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Anticipate & Adjust: Week 4 - Building Resilience

Christopher Clark . April 2, 2020

Entrepreneurs and leaders: 

Below is the week four memo that was sent to our CEOs across the country on Sunday, March 29.

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We hope you are safe and sound. Capital markets and government actions provided spring sprouts while we continue to take tough measures and build endurance. I have talked a couple of times about the sliding scale of short-term versus long-term horizons due to the swan. This is causing all of you to make a sudden switch from downstream to upstream decisions for every aspect of your company. The downstream focus was making the sale, rolling out the new product release, hiring ten more people, and planning the flagship event of the year. Your focus on the downstream glide path has been rolling not just for quarters but for years. And then four weeks ago, the violent shift happened. 

 

Upstream actions are now the clear and present clarion call. This is very difficult and highly stressful since upstream success is neither fun, clear, or often even measurable. Upstream work is for long-term impact with no apparent return next month. You are dealing in approximations and trade-offs versus aggregate summation. The questions now being asked include:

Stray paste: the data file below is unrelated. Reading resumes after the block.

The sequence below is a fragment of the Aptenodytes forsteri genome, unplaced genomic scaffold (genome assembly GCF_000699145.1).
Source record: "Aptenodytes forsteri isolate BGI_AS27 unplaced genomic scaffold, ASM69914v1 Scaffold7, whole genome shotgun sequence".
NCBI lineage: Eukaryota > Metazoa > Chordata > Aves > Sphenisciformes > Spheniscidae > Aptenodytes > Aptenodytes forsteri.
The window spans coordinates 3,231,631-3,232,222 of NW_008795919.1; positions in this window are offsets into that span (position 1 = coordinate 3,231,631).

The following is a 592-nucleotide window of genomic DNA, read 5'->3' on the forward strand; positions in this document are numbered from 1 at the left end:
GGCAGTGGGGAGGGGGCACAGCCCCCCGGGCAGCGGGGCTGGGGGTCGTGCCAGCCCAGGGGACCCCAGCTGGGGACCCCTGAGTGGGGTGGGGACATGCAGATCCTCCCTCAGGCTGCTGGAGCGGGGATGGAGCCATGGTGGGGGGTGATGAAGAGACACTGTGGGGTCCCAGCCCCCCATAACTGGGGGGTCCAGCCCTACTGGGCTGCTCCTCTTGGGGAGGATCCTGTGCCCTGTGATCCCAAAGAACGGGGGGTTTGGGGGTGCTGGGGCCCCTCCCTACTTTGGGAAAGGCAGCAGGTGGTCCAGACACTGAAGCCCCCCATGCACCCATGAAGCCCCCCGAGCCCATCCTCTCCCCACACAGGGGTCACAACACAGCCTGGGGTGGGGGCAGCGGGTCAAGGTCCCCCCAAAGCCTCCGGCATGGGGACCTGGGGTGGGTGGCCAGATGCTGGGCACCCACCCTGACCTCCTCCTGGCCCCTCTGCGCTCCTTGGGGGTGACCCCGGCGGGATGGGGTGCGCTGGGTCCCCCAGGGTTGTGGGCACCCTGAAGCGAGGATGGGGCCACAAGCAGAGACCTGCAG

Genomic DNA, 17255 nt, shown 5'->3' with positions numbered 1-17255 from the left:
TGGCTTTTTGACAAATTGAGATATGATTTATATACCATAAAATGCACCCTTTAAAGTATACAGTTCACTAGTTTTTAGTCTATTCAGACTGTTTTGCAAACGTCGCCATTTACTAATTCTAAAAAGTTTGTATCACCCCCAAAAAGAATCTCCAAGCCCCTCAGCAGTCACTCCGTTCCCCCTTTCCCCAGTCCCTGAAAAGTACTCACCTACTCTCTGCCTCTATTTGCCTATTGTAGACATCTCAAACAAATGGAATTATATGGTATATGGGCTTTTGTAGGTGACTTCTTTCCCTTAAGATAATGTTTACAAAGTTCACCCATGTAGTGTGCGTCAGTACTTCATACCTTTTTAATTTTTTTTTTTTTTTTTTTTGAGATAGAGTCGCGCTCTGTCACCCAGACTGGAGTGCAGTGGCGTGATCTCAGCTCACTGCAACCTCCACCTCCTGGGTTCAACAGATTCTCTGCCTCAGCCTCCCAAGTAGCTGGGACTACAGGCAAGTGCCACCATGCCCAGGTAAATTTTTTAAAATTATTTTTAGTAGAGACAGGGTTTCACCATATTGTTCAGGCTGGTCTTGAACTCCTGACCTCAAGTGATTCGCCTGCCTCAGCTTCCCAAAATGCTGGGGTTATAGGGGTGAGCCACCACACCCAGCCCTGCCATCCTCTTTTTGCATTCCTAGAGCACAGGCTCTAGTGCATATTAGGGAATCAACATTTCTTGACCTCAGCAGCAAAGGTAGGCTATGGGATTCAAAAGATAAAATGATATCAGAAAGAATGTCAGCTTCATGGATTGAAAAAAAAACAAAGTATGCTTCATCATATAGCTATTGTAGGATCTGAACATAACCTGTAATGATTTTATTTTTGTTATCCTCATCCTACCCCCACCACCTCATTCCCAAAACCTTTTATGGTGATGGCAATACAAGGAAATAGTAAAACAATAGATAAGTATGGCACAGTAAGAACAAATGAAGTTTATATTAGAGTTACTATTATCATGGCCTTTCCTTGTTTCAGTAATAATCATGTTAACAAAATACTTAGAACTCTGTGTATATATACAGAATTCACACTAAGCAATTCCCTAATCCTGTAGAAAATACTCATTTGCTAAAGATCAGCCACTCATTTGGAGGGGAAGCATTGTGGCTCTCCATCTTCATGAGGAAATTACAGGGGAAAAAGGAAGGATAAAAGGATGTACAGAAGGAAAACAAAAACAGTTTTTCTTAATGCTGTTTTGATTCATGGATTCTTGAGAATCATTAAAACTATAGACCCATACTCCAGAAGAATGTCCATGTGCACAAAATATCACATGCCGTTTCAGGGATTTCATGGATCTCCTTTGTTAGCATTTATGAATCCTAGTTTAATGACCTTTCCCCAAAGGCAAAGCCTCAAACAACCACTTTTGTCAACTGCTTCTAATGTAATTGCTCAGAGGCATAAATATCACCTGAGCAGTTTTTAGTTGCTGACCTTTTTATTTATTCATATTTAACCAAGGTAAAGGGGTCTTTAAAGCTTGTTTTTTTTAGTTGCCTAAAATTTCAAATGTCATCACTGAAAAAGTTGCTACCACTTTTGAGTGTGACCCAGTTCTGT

• How long do we need for cash runway?
  • How will our customers behave on uptake and payments?
  • How are the new facts on per user churn or default rates

 

There are no accolades, PR announcements, or BOD congratulations for this upstream work. Designing and implementing resilience doesn’t get in the WSJ, secure more funding, or pay bonuses. The one thing upstream will do is create a stronger and faster future with a more competitive position when the downstream rivers start running again. For example, you will know in the next three months what the true value is that your product delivers. You will learn where you sit on the continuum of “nice to have” versus “need to have.” Regardless of the answer, your future product roadmap is destined to be delivering more product revenue at higher gross margins in 2021. Your articulation in product marketing is about to become more exact and differentiated. The confidence and the swagger in your sales team will be self-evident.

 

I thought it would be helpful for you to know what actions are being taken by your fellow CEOs and finance leaders in the last two weeks. Most companies are underway executing serious measures to conserve cash by eliminating all non-essentials. Second, most of you are taking reductions this week and next week where it will hurt most; people, salaries, bonuses, and freezing hires. We have several companies that will grow 15% this year that are still cutting operating expenses 20%.

 

CEOs are relying heavily on CFOs for truth talk and building a weekly reporting process for revenue, margin, and expense impacts. Some of our companies are doing daily reports. I recommend you have a daily tracker for product usage, deployments, demand gen funnel yield, and requests for discounts and deferments to revenue. For B2C, it is crucial to track daily subscriber acquisition, usage, and whatever indicator is the gold metric for churn.